Sales prices for existing homes slipped less in northwest Ohio than in the nation overall at the end of 2007, but remained in the basement when compared to other medium-size and large cities, a new report shows.
The National Association of Realtors said yesterday that the value of a midpriced home here fell less than 1 percent to $104,000 in the fourth quarter from the same time in 2006.
That was a fraction of the 5.8 percent decline recorded nationally.
But prices of homes sold in northwest Ohio were the 10th lowest among the nation's 150 largest cities and were about half of the national median of $206,200, the organization said.
"It's a reflection of what's being sold," said Al Green, a real estate executive in Bowling Green who is president of the Toledo Board of Realtors.
"The homes above $250,000 are selling slower than those below $250,000. The lower-priced homes are selling. The higher-priced homes are not."
An official at the Realtors group nationally cited the same reason for the national decline.
Higher-priced homes are not selling well, partly because problems in the mortgage industry have made it more difficult to get approval for large loans, said Lawrence Yun, chief economist for the organization.
The number measures median prices, meaning half of homes sold for less, half for more. About half of the metro areas nationally had price drops from the end of 2006.
For the year, preliminary figures show that prices of existing homes, not including condominiums, in northwest Ohio fell to $106,600 from $110,000 in 2006. The yearly number was ninth lowest in the nation.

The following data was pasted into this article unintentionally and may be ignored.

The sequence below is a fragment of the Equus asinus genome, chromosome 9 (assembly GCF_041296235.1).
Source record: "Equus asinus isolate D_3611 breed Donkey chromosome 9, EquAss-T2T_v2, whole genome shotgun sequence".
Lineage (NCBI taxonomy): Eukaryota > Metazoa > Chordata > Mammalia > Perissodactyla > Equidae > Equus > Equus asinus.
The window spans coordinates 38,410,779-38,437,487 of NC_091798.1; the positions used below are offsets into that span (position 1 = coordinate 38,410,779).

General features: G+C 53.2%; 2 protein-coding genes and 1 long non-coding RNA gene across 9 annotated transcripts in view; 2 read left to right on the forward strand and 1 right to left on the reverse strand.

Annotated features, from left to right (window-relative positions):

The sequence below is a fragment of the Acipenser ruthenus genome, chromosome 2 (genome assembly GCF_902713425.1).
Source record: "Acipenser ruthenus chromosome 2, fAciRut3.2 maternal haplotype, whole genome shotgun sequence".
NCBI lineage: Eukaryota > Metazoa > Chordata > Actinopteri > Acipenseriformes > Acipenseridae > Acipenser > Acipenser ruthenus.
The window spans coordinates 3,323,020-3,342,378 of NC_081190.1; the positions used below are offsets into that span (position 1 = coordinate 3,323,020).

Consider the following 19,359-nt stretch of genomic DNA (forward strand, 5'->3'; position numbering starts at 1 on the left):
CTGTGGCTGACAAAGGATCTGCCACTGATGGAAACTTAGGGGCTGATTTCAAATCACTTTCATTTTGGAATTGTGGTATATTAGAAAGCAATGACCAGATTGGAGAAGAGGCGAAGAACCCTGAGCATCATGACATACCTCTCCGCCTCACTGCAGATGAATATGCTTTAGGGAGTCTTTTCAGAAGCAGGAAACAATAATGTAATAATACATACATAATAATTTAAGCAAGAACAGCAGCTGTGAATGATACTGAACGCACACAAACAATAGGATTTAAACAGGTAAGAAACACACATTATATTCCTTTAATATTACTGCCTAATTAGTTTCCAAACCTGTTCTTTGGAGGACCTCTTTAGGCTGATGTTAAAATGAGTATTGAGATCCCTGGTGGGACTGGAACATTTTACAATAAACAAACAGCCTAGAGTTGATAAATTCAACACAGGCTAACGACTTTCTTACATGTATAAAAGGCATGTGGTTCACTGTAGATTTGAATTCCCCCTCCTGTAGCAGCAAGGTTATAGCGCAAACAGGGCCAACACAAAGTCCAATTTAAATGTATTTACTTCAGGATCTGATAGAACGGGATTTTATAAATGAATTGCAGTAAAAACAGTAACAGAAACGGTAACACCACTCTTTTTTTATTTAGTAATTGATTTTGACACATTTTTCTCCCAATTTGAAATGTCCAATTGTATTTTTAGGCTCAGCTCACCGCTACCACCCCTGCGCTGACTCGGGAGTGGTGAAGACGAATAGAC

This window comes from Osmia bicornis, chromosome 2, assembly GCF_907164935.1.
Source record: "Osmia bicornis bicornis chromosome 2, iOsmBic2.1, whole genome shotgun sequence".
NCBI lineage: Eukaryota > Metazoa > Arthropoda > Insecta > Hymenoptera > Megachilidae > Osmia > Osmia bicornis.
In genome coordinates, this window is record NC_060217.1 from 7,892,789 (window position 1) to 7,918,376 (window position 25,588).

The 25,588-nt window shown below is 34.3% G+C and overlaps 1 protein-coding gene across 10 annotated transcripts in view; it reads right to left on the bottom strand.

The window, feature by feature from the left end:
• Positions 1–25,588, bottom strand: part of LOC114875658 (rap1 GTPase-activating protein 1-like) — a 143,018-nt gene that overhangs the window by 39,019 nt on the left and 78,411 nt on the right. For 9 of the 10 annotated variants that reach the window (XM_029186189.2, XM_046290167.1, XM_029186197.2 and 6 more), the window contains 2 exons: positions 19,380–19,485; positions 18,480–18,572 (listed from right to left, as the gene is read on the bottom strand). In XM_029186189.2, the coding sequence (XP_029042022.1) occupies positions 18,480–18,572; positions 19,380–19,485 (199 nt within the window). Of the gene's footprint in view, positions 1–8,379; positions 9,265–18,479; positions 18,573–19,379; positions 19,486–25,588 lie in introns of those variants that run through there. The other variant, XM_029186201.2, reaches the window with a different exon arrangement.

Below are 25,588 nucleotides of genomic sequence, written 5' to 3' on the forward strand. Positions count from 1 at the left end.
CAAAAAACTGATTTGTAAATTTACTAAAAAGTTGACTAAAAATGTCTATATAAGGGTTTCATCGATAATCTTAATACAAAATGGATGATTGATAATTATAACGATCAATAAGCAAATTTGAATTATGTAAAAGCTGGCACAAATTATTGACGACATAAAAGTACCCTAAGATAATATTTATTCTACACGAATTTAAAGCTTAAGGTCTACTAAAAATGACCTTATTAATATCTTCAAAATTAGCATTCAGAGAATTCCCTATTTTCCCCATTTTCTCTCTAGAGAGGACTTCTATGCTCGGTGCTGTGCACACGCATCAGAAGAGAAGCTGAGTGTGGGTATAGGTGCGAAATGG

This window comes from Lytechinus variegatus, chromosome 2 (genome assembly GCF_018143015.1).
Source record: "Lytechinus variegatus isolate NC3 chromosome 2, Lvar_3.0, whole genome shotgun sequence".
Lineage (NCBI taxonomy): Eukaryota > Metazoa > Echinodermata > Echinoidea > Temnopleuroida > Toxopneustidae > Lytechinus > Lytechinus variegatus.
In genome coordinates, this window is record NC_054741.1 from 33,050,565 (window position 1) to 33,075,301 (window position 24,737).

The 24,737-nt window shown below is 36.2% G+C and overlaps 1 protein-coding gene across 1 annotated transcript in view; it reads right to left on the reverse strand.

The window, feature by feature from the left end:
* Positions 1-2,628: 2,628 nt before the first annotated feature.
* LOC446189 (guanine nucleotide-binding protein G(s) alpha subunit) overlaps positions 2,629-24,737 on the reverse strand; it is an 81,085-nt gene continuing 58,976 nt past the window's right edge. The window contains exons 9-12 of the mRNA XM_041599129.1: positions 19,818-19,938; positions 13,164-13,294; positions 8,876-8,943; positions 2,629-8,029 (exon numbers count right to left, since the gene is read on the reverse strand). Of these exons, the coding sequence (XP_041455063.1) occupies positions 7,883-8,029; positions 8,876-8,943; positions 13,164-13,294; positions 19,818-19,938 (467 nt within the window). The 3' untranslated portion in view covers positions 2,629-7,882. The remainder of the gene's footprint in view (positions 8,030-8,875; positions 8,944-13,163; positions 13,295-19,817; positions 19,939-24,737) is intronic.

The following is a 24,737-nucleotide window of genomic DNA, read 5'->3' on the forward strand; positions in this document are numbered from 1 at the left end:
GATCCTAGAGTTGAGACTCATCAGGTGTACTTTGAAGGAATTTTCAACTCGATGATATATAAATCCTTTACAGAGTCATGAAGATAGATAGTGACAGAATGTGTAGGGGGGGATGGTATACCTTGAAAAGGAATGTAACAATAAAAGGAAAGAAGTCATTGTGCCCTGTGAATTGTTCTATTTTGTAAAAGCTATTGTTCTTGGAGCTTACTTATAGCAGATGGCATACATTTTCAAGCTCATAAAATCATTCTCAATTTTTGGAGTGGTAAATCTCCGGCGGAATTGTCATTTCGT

The only places with lower prices for the year were Buffalo; Decatur, Ill.; Elmira, N.Y.; Erie, Pa.; Fort Wayne; Saginaw, Mich.; South Bend, Ind.; and Youngstown.
No other cities in northwest Ohio or southeast Michigan were included.
Elsewhere nearby, the trade group said, metro Cleveland prices fell 9.4 percent to $118,600 at the end of last year; Cincinnati prices were down 4.5 percent to $132,400; Columbus prices slipped 1 percent to $137,200; and Detroit's were down nearly 14 percent to $133,300.
Nationwide, existing homes sold at an annual rate of 4.96 million units in the fourth quarter, down 21 percent from a year earlier, the study shows. The states suffering the biggest drops were Nevada, down 44 percent, and Wyoming, down 42 percent.
For condominium sales, the trade group said, the Toledo region's price declined 4 percent to $138,200 in the quarter.
Figures released last month by the Toledo Board of Realtors showed that average sales prices in northwest Ohio slipped 4 percent, or $4,500, to $116,080.
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